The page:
The first person to challenge Hutson's touchdown receptions mark was Hirsch, who tied it in 1951, part of an extraordinary season for Hirsch. In those 17 touchdown receptions, Hirsch averaged 51.2 yards, making him one of the game's greatest big-play threats. He set an NFL record with 1,495 receiving yards in just 12 games, an average of 124.6 receiving yards per game -- a record that stood for nearly 20 years. To this day, only two players -- Charley Hennigan in 1961 and Wes Chandler in 1982 -- have averaged more. The most recent player to get close: Calvin Johnson, who averaged 122.8 yards per game in 2012.
So, yes, Hutson and Hirsch were both selected to the all-time team, Hutson one of three who were selected unanimously. Raymond Berry was a unanimous pick, too. Berry joined with Johnny Unitas to form an extraordinary tandem for the Baltimore Colts. He led the NFL in receptions for three straight seasons and caught a then-record 631 passes for 9,275 yards and 68 touchdowns in his 13 seasons. His greatest moment game in the NFL's renowned "Greatest Game Ever Played": the 1958 championship that went to overtime. Berry had 12 catches for 178 yards and a touchdown, but nearly as extraordinary is an under-the-radar achievement: Berry fumbled only once in 13 years.
The third receiver who was a unanimous selection is the greatest to ever play the position and could make an argument as the greatest player in the history of the game. Rice had 11 straight 1,000-yard receiving seasons, and in 1987, he set an NFL record with 22 touchdown caches -- in just 12 games, due to a players strike. That record stood for 20 years, until Moss broke it with 23 touchdown receptions in 2007.
No wide receiver in history played more than Rice's 20 seasons. When his career was over, he held almost every significant receiving record, including for career receptions, receiving yards, total touchdowns and most 1,000-yard receiving seasons. He was a first-team All-Pro in 10 seasons.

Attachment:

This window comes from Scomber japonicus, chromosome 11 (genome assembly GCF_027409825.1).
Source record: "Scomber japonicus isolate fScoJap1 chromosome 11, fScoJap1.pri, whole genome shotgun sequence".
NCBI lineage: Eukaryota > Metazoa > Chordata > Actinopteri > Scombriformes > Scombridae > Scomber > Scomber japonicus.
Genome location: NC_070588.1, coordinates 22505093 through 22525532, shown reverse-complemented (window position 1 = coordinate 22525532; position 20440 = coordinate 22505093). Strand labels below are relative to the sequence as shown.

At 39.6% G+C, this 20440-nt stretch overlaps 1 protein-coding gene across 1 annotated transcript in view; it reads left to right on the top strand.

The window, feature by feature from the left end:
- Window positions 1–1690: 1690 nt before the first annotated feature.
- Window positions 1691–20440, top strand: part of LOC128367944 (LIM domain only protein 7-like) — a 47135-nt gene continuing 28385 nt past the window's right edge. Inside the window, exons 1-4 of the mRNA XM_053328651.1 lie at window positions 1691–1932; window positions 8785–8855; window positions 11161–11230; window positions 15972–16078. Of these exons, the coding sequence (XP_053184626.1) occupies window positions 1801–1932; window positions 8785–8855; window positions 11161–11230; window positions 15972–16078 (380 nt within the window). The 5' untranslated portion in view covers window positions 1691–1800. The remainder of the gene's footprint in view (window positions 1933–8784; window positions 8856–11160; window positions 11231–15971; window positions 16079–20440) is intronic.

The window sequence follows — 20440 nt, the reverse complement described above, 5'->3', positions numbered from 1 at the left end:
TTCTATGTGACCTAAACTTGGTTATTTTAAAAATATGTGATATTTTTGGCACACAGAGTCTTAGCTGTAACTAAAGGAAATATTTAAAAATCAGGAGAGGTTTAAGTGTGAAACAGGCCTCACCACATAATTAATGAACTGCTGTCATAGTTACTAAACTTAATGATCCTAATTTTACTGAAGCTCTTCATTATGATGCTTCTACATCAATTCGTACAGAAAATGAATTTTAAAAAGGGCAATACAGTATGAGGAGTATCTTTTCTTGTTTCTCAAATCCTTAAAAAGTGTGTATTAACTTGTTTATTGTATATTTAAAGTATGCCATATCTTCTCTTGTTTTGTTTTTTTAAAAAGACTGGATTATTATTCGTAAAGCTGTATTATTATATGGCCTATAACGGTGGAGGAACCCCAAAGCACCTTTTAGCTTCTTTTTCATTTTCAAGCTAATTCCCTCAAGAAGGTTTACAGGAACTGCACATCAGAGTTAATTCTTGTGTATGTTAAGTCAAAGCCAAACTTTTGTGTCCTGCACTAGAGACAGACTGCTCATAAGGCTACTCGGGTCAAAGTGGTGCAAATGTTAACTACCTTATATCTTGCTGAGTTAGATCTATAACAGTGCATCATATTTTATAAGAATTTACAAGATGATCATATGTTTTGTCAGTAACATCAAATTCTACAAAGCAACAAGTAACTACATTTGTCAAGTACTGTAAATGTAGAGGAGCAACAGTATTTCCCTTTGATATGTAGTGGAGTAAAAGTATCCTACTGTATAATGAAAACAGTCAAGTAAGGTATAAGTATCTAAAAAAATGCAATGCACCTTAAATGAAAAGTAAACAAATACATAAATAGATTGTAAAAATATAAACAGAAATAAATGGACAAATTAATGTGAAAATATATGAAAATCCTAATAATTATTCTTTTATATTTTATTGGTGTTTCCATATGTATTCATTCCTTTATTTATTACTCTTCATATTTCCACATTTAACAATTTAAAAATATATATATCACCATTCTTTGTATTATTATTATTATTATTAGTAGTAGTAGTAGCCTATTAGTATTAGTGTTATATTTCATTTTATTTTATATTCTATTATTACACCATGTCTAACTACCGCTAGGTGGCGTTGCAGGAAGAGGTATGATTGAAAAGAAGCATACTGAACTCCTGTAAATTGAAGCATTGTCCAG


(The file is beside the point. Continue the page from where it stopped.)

Rice played so long that the final year of a career that began in 1985 overlapped with the rookie season of only the second active player to be named to the all-time team thus far. In his 16 seasons, Fitzgerald has posted five 100-catch seasons and is second in career receptions and receiving yards, and sixth in career touchdown receptions. Longevity and consistency have been Fitzgerald's greatest calling cards. He has missed just six games in 16 seasons and he has averaged 86 catches per season. After his rookie campaign, he has never caught fewer than 63 balls in a season and has caught 60.9 percent of the passes that targeted him. Through 15 seasons in the league, he had 97 more receptions than Rice in his first 15 years, despite the fact that Fitzgerald played just two seasons with Pro Bowl quarterbacks (Kurt Warner and Carson Palmer).
The list also includes the only player from the Miami Dolphins' perfect 1972 season to make it thus far: receiver Paul Warfield, who spent five of his 13 seasons in Miami. Critics may wonder why a receiver whose numbers do not match up to some of the other luminaries is on the list, but Warfield's candidacy is a perfect example of considering the circumstances. He played almost exclusively on ball-control style teams, but still caught 427 passes for 8,565 yards and 85 touchdowns. He is also one of the greatest long-ball threats in history, with a career average of 20.1 yards per catch, which still ranks fourth in the league. His speed was used by the Dolphins as a threat to open up the running game -- and in 1972, the Dolphins rushed for a then-record 2,960 yards.